Remember this post? Well, never mind. I am hopelessly in love with my iPod. It is the coolest invention on G-d’s Green Earth. In addition to storing all of my rock albums, in addition to allowing me to purchase and download virtually any song I can think of instantly, in addition to being a new repository for all of the Homestarrunner and Ask a Ninja video podcasts (and automatically downloading new episodes as they show up), and allowing me to finally listen to Jameel’s Purim Podcast (strong work, BTW), and in addition to the potential to use it as a high quality bootlegging device, it also allows me to gather up and listen to all the recordings I have done over the years.
And in my zeal to collect all of these lost gems, I realized there are a few that are still missing. One is the Gershon Veroba album on which I played bass (sadly, never released to CD). And the other is the Lo Alecha demo. Before you hastily click on that link, let me describe the background of that song, and what I went through in order to be able to place that link there (and hence, the title of this post).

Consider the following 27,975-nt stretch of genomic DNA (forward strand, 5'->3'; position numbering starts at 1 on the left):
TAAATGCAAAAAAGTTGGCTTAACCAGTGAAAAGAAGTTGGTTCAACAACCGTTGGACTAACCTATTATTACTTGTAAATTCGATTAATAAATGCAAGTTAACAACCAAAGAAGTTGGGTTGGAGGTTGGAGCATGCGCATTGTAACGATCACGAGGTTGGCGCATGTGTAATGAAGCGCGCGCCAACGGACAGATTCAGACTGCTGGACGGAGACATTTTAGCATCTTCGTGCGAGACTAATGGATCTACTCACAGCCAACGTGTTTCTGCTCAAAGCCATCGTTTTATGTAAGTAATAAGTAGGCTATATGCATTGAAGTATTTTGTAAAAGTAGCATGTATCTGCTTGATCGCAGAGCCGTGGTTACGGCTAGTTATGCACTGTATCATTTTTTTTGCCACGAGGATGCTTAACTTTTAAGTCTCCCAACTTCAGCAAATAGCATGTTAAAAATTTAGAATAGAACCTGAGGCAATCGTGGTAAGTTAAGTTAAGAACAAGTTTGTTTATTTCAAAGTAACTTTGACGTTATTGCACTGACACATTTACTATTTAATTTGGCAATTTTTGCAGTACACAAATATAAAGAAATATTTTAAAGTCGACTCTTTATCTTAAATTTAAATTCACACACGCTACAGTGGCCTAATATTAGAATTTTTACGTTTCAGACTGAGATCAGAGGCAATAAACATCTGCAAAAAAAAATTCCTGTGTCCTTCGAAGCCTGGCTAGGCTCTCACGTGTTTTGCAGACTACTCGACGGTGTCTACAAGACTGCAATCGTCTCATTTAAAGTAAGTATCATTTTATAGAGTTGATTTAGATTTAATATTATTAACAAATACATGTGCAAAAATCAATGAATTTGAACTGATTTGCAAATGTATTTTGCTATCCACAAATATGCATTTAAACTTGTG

I began recording music in 1985, and in those days, recording music meant renting time in a recording studio. If you didn't have much money, you went to a cheap 8-track place (meaning you could record and mix up to 8 different music tracks, a little more if you were creative), in someone’s basement. 8 tracks may not sound like much, but remember, Sgt. Pepper’s was recorded on a 4-track (I still find that hard to believe). After doing a few of those sessions, I eventually graduated to 24-track studios, where I worked on the Kabbalah album and a host of Lenny Solomon projects. These places were what the average person thinks of when he hears the words “Recording Studio.” Big sound-proofed rooms with a large glass window separating off a control room with a huge console, large speakers, and a comfy couch.
24-track studios were inordinately expensive, however, and after a while they were out of my league. When I decided to move to Wisconsin, I made the move to a home studio. Nowadays, when you want to start doing home recording, all you need is a new computer, some multi-tracking software, an I/O card to plug in your microphone or guitar or whatever so the computer can digitize it, and assorted mics, stands, cables, etc. And some ROOM to allow for musicians to perform. Some talent would be good too, but you’d be surprised how many recordings get made without that.